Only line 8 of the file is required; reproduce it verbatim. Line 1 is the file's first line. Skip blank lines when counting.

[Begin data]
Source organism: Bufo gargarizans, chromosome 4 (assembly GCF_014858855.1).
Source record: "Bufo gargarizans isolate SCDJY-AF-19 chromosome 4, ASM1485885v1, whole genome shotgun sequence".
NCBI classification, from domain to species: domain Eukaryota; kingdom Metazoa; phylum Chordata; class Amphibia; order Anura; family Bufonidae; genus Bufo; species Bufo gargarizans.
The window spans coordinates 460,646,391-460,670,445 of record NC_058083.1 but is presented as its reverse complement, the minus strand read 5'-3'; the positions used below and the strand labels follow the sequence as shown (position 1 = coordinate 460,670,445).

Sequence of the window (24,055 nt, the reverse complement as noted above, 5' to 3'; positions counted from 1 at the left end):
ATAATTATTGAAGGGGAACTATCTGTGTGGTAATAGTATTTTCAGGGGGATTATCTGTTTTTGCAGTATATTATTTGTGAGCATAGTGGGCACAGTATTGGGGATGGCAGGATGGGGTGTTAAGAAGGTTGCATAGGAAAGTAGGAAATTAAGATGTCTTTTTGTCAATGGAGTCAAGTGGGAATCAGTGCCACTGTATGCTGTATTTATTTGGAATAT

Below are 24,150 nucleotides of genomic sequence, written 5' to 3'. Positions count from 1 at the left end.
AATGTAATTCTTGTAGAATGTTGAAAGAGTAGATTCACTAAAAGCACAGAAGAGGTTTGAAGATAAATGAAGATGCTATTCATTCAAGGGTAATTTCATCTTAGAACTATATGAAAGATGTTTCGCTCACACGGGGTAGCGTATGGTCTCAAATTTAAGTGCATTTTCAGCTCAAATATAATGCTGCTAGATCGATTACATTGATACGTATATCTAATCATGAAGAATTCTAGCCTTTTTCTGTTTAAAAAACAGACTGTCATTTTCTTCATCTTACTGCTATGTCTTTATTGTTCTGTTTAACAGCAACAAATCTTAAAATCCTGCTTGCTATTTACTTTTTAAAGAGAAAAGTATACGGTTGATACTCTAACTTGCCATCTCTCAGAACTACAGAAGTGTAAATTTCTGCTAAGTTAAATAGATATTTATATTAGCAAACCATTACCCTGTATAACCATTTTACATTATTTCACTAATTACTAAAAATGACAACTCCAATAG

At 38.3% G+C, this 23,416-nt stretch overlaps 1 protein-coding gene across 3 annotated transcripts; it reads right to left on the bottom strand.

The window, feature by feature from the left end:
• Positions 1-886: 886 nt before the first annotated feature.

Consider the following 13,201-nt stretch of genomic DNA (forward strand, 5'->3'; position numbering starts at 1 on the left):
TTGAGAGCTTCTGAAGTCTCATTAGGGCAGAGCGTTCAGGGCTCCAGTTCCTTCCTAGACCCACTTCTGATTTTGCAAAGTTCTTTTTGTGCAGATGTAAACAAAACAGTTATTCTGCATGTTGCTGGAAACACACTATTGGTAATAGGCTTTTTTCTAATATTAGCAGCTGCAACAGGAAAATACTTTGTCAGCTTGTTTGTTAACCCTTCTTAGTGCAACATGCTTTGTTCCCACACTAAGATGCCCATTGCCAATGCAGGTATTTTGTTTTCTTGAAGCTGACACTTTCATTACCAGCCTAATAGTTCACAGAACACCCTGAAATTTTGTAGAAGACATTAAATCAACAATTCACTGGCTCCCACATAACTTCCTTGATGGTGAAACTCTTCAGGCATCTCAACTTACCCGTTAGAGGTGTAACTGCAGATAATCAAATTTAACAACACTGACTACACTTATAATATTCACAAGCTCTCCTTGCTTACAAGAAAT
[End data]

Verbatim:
AATGTAATTCTTGTAGAATGTTGAAAGAGTAGATTCACTAAAAGCACAGAAGAGGTTTGAAGATAAATGAAGATGCTATTCATTCAAGGGTAATTTCATCTTAGAACTATATGAAAGATGTTTCGCTCACACGGGGTAGCGTATGGTCTCAAATTTAAGTGCATTTTCAGCTCAAATATAATGCTGCTAGATCGATTACATTGATACGTATATCTAATCATGAAGAATTCTAGCCTTTTTCTGTTTAAAAAACAGACTGTCATTTTCTTCATCTTACTGCTATGTCTTTATTGTTCTGTTTAACAGCAACAAATCTTAAAATCCTGCTTGCTATTTACTTTTTAAAGAGAAAAGTATACGGTTGATACTCTAACTTGCCATCTCTCAGAACTACAGAAGTGTAAATTTCTGCTAAGTTAAATAGATATTTATATTAGCAAACCATTACCCTGTATAACCATTTTACATTATTTCACTAATTACTAAAAATGACAACTCCAATAG